The only dispute with respect to liability is whether plaintiff placed a definite order with defendant. Plaintiff claims that she ordered the four contracts on September 2, while defendant asserts that she did not place a definite order until September 8, when she decided to purchase only two contracts. Since the parties presented conflicting testimony with respect to the events which took place between September 2 and September 8, we will summarize that testimony in more detail later in this opinion. It is undisputed, however, that the price of silver was $17.37 per ounce *fn2 on September 2 and that silver traded "up the limit" *fn3 from September 3 to September 8. On September 9 plaintiff asked Gorkis to close her commodity account and transfer her funds back to her ready asset account. (She also talked to Wilfred Fritz, the Merrill Lynch office manager, who spoke to Gorkis about the transaction.) On September 11, plaintiff opened a commodity account at E.F. Hutton. She purchased one silver contract as $21.30 per ounce on September 11 and another contract at $22.30 per ounce on September 12. The silver market reached a high of $24.25 per ounce on September 25, but plaintiff did not sell her contracts until December 1980 when she sold at $18 per ounce. Defendant was not allowed to introduce evidence of the December sale at trial.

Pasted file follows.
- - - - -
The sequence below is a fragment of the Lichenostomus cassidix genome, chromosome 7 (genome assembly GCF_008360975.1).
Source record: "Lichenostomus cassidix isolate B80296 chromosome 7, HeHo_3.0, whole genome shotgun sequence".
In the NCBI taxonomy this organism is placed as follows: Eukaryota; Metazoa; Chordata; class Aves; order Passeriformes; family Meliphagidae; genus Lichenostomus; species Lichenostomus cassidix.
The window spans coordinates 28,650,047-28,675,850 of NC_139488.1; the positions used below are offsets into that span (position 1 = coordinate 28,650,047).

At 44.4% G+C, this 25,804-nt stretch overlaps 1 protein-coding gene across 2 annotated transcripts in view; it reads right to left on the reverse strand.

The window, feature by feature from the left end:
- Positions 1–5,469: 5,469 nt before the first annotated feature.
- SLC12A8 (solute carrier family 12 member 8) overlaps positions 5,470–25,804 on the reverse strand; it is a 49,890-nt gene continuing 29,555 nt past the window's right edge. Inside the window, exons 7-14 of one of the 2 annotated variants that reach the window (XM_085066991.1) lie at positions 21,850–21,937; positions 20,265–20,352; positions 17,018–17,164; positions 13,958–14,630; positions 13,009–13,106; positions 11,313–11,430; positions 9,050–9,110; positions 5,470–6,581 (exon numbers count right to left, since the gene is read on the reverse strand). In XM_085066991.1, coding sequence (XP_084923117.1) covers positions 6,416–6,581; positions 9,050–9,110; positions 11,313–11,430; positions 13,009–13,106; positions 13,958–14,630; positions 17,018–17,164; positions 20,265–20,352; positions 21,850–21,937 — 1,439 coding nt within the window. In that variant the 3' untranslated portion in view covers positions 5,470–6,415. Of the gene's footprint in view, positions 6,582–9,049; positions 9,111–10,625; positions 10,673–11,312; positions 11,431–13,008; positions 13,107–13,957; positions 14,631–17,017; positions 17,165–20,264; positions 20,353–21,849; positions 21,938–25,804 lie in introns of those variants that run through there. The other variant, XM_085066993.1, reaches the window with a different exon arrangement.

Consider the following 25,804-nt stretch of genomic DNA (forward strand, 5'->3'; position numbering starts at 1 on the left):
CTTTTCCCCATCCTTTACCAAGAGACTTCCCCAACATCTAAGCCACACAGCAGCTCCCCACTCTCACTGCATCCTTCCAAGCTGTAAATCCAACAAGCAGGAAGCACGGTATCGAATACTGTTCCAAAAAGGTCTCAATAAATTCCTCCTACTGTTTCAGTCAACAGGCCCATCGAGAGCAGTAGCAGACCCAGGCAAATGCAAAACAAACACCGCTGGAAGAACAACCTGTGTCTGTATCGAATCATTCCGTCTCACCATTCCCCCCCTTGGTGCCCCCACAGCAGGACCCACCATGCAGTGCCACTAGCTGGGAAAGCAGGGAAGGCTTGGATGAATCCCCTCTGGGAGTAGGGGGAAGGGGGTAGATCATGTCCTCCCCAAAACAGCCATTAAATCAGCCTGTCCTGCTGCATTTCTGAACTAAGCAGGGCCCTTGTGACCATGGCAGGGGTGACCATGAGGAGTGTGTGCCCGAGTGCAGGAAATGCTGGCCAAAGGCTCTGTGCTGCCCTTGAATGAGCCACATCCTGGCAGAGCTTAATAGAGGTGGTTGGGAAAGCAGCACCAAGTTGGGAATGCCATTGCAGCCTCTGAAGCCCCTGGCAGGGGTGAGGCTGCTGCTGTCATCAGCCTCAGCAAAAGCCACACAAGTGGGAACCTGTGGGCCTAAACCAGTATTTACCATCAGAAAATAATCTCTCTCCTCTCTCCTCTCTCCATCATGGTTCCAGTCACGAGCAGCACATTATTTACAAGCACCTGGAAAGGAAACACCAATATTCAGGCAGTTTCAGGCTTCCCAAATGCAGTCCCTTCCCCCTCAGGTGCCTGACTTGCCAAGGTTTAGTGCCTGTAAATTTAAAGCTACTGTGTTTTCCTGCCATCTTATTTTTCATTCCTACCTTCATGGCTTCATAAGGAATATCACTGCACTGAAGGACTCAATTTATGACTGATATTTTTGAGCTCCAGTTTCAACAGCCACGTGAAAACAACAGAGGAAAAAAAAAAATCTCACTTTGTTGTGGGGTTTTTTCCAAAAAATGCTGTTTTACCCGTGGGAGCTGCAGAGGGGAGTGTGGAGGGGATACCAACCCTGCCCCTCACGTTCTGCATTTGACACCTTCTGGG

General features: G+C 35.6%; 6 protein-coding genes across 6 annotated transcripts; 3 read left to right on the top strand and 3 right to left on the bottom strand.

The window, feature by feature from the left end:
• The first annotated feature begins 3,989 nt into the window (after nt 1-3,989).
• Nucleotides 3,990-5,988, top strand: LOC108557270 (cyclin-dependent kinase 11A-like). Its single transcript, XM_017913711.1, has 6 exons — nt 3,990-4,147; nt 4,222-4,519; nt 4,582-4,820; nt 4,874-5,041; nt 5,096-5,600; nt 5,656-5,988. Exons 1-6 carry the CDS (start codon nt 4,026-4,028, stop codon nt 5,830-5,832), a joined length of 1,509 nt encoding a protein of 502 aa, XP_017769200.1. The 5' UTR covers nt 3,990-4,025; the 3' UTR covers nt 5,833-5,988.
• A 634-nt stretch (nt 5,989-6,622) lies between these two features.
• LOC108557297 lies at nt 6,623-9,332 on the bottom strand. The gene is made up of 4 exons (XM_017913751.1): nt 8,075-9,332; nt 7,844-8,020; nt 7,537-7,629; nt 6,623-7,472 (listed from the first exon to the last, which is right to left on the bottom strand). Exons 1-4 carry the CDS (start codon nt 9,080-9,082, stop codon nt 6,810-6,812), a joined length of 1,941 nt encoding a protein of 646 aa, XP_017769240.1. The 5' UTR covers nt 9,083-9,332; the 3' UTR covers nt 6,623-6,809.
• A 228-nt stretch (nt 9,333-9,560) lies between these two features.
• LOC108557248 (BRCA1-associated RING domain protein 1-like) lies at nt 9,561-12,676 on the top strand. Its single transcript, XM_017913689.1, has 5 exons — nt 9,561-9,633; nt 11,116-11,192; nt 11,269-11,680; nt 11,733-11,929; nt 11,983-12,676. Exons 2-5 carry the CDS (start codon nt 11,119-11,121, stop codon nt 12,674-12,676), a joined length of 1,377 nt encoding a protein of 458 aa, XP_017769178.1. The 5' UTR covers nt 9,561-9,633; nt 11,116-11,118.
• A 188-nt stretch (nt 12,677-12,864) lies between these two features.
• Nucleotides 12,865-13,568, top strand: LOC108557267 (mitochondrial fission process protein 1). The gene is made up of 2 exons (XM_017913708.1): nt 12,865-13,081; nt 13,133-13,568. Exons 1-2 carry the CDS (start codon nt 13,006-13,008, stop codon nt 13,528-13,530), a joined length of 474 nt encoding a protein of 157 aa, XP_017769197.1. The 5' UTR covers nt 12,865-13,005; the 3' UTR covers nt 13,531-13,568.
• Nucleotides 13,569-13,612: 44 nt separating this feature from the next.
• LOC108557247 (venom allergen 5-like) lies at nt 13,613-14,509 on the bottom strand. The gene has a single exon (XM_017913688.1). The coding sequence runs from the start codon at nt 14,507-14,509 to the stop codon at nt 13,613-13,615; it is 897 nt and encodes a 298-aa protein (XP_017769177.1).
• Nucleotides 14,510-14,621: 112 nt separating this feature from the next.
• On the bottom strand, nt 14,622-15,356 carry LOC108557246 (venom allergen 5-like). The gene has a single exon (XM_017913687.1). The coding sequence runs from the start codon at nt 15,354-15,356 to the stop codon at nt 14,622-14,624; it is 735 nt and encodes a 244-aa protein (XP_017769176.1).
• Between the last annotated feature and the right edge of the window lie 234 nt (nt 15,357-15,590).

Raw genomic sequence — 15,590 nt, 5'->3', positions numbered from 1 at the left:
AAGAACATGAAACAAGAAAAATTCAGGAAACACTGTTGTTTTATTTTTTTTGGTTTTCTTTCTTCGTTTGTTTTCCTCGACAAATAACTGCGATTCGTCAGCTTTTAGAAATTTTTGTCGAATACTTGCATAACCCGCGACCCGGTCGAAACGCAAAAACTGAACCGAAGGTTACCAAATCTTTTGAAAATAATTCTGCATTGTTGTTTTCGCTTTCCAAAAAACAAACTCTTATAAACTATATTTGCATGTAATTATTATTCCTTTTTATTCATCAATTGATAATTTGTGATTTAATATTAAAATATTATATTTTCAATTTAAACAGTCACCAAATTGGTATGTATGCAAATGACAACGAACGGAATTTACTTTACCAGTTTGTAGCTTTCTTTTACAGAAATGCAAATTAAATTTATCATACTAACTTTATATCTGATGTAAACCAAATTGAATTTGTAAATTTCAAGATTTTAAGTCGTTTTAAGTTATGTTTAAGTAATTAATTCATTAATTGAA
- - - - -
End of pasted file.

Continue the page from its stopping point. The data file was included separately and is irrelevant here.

With respect to the placement of the order, plaintiff testified that during her visit to defendant's office on September 2 she told Gorkis that she wanted to purchase four 1,000-ounce contracts in February 1981 silver. She initially told him that her son-in-law might want to purchase the silver contracts with her, but when Gorkis told her that he could not do so because he had not signed the forms, plaintiff said she would take the silver herself and settle with her son-in-law later. Although she did take additional forms home for her son-in-law, she filled out the forms for her individual account in defendant's offices and told Gorkis that she had sufficient funds in her Merrill Lynch ready asset account to cover the $16,000 margin requirement for the four silver contracts. Gorkis called her account executive to verify the amount in her account, and, when plaintiff asked whether she had to sign any papers to transfer the funds, Gorkis told her that the transfer had already been made. When plaintiff left the office on September 2 Gorkis said that he was going to order the silver immediately. She then told him that she would call him from home to find out exactly what she had to pay for it. She never reached him on September 2, so she went down to defendant's offices the next day to find out what was going on. When she asked Gorkis what she had to pay for the silver, he told her that he didn't buy it because their expert told him that silver was going to drop even further. She said that she thought it was going to go up and she wanted him to buy her 4,000 ounces immediately. She tried to call Gorkis several times after she left the Merrill Lynch office but was unable to reach him. She spoke to him again on September 4 at which time he told her that he could not place her order because silver was trading "up the limit." When she expressed disappointment that he had not bought the silver on the 2d or 3d as she had requested, he gave her a different excuse, telling her that he couldn't buy it on September 2 because it takes a day to transfer money from one account to another. She told him that she still wanted the four contracts but on Friday, September 5, silver was still trading up limit and she reduced her order to two contracts as a result of the higher silver prices. When the silver market was still up limit on Monday, September 8, she cancelled her order and called Gorkis on September 9 to tell him to transfer the $16,000 back to her ready asset account. She also called Fritz (the vice-president and manager of defendant's commodity office in Chicago) and told him about her problems with Gorkis. Fritz called her after talking to Gorkis and said that the latter had not ordered the silver because it takes a day to transfer money from one account to another. Although Fritz initially told her that defendant would buy the silver, then split the difference between the price on September 2 and the current price, he withdrew the offer and told her that defendant was denying all liability after she told him that she did not think the offer was fair. Plaintiff eventually withdrew all of her money from her ready asset account with defendant, and when she went to the office to pick up her check, she asked Kathleen Thompson whether it was necessary to wait a day before transferring money from one defendant account to another. Ms. Thompson replied in the negative. She also testified that a September 2 entry on her monthly account statement listed the $16,000 transfer to her commodities account.